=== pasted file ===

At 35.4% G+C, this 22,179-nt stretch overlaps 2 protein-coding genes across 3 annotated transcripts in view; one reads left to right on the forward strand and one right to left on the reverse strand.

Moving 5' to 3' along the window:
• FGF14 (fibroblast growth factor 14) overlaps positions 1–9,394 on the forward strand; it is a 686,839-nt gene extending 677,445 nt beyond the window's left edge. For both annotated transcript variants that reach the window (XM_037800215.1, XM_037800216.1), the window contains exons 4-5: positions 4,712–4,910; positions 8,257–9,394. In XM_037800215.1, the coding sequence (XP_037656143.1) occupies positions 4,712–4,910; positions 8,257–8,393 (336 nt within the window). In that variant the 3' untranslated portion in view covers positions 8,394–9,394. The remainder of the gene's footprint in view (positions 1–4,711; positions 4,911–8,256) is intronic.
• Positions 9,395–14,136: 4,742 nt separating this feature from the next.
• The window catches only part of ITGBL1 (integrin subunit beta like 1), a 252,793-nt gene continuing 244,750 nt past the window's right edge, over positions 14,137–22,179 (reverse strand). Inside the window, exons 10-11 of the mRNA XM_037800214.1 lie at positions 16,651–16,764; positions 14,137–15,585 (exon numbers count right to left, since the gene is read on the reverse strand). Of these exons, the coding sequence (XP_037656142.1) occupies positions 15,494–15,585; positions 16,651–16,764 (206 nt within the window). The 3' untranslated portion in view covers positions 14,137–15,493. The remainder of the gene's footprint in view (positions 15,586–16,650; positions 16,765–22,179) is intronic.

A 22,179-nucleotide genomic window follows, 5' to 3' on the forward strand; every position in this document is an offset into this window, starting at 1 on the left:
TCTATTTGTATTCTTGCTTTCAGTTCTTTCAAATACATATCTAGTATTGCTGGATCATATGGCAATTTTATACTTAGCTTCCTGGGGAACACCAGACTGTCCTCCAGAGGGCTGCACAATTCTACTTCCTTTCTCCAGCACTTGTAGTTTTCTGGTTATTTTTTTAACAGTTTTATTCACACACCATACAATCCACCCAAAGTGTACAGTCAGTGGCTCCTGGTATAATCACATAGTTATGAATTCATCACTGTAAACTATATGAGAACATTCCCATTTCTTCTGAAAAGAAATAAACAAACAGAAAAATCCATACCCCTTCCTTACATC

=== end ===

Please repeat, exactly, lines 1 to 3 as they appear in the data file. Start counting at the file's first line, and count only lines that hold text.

At 35.4% G+C, this 22,179-nt stretch overlaps 2 protein-coding genes across 3 annotated transcripts in view; one reads left to right on the forward strand and one right to left on the reverse strand.

Moving 5' to 3' along the window:
• FGF14 (fibroblast growth factor 14) overlaps positions 1–9,394 on the forward strand; it is a 686,839-nt gene extending 677,445 nt beyond the window's left edge. For both annotated transcript variants that reach the window (XM_037800215.1, XM_037800216.1), the window contains exons 4-5: positions 4,712–4,910; positions 8,257–9,394. In XM_037800215.1, the coding sequence (XP_037656143.1) occupies positions 4,712–4,910; positions 8,257–8,393 (336 nt within the window). In that variant the 3' untranslated portion in view covers positions 8,394–9,394. The remainder of the gene's footprint in view (positions 1–4,711; positions 4,911–8,256) is intronic.